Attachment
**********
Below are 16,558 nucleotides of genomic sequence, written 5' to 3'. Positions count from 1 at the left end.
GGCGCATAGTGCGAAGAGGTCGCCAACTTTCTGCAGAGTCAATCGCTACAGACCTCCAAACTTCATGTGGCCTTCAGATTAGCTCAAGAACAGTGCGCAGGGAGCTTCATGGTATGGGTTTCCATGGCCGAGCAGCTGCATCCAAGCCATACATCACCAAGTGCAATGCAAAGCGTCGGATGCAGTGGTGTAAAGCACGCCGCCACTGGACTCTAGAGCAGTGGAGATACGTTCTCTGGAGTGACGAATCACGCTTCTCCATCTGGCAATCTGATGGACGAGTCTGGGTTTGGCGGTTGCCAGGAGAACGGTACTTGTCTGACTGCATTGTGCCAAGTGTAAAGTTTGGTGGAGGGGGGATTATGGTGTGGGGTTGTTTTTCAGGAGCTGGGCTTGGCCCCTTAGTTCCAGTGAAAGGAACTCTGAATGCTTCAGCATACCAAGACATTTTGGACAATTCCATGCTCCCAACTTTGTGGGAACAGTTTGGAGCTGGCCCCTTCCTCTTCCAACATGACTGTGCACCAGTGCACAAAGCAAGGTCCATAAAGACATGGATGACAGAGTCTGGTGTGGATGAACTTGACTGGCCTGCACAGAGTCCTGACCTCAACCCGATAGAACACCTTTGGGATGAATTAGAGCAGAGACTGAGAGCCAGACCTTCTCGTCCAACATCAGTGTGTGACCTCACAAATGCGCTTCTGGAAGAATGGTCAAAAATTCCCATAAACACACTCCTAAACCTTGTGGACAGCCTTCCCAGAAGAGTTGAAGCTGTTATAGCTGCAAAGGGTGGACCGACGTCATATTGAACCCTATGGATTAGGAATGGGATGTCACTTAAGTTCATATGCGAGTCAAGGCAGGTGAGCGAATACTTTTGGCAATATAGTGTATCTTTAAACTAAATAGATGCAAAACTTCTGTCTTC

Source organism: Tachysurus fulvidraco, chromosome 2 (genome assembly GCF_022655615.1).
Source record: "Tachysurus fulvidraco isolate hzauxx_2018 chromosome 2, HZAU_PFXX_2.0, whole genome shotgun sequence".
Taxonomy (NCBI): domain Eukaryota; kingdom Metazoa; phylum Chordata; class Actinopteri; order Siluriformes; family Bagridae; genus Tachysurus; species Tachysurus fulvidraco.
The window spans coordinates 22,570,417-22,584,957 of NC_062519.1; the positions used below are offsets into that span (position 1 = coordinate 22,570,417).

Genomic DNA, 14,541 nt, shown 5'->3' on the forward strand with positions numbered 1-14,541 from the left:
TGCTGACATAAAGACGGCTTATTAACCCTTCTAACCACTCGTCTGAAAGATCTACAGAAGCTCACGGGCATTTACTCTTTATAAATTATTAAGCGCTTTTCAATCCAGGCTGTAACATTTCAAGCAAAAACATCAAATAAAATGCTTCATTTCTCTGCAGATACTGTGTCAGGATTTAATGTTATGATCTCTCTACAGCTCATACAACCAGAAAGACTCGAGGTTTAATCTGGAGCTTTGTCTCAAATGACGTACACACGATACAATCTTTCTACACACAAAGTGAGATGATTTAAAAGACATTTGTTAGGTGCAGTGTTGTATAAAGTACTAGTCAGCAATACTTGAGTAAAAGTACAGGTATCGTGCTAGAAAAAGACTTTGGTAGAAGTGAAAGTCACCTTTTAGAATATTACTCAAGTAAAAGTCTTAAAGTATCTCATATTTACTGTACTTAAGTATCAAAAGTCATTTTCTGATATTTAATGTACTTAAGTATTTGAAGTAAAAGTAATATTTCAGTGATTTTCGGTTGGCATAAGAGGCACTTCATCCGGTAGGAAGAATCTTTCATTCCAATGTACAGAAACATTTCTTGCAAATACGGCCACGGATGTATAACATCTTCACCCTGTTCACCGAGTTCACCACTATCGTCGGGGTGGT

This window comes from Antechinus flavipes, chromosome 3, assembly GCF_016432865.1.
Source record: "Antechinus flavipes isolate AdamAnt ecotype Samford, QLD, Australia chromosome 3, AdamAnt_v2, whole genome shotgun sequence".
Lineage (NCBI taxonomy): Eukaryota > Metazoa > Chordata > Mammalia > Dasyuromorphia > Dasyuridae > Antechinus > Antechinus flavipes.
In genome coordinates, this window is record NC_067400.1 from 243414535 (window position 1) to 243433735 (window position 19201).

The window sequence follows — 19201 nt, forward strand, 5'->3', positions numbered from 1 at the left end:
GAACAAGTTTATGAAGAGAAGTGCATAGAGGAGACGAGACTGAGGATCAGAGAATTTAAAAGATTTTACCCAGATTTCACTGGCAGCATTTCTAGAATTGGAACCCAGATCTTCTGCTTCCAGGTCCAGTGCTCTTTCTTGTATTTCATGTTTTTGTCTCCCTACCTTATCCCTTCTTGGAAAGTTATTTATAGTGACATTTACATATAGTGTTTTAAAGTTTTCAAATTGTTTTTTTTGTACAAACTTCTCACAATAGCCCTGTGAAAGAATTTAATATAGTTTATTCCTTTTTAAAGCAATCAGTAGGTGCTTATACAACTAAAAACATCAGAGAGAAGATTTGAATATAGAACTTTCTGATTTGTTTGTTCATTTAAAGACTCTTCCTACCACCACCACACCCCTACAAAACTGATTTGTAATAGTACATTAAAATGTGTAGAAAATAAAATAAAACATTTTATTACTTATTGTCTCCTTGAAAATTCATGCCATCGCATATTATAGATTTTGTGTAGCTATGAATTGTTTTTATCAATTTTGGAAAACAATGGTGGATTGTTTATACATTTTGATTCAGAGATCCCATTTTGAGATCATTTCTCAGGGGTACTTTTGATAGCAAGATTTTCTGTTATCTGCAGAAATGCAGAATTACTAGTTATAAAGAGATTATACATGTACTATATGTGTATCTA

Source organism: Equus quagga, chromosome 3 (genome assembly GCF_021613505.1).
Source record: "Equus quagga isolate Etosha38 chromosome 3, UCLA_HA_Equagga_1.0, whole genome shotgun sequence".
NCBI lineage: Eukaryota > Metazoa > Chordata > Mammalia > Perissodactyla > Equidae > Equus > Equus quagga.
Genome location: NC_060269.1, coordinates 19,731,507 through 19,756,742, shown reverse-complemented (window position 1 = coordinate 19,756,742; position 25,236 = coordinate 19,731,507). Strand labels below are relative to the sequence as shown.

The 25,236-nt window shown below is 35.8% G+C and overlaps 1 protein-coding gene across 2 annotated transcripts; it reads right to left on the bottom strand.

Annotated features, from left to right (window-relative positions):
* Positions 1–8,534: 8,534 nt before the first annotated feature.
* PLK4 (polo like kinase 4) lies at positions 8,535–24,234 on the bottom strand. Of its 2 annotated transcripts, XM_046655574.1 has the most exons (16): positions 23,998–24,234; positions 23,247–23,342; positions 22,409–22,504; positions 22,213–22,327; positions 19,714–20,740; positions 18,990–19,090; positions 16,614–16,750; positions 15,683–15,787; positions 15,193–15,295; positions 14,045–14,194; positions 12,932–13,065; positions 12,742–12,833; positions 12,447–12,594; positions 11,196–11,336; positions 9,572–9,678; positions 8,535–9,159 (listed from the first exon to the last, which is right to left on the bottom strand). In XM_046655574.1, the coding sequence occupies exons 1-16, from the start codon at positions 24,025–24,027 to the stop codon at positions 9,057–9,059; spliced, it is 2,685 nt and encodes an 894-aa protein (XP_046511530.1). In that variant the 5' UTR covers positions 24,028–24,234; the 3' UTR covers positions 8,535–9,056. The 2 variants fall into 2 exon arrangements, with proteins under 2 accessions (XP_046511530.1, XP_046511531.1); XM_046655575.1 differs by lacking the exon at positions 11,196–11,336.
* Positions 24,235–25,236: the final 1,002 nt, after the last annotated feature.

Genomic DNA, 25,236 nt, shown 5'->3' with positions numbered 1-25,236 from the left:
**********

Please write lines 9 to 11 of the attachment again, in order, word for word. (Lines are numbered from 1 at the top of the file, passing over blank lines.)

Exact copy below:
This window comes from Antechinus flavipes, chromosome 3, assembly GCF_016432865.1.
Source record: "Antechinus flavipes isolate AdamAnt ecotype Samford, QLD, Australia chromosome 3, AdamAnt_v2, whole genome shotgun sequence".
Lineage (NCBI taxonomy): Eukaryota > Metazoa > Chordata > Mammalia > Dasyuromorphia > Dasyuridae > Antechinus > Antechinus flavipes.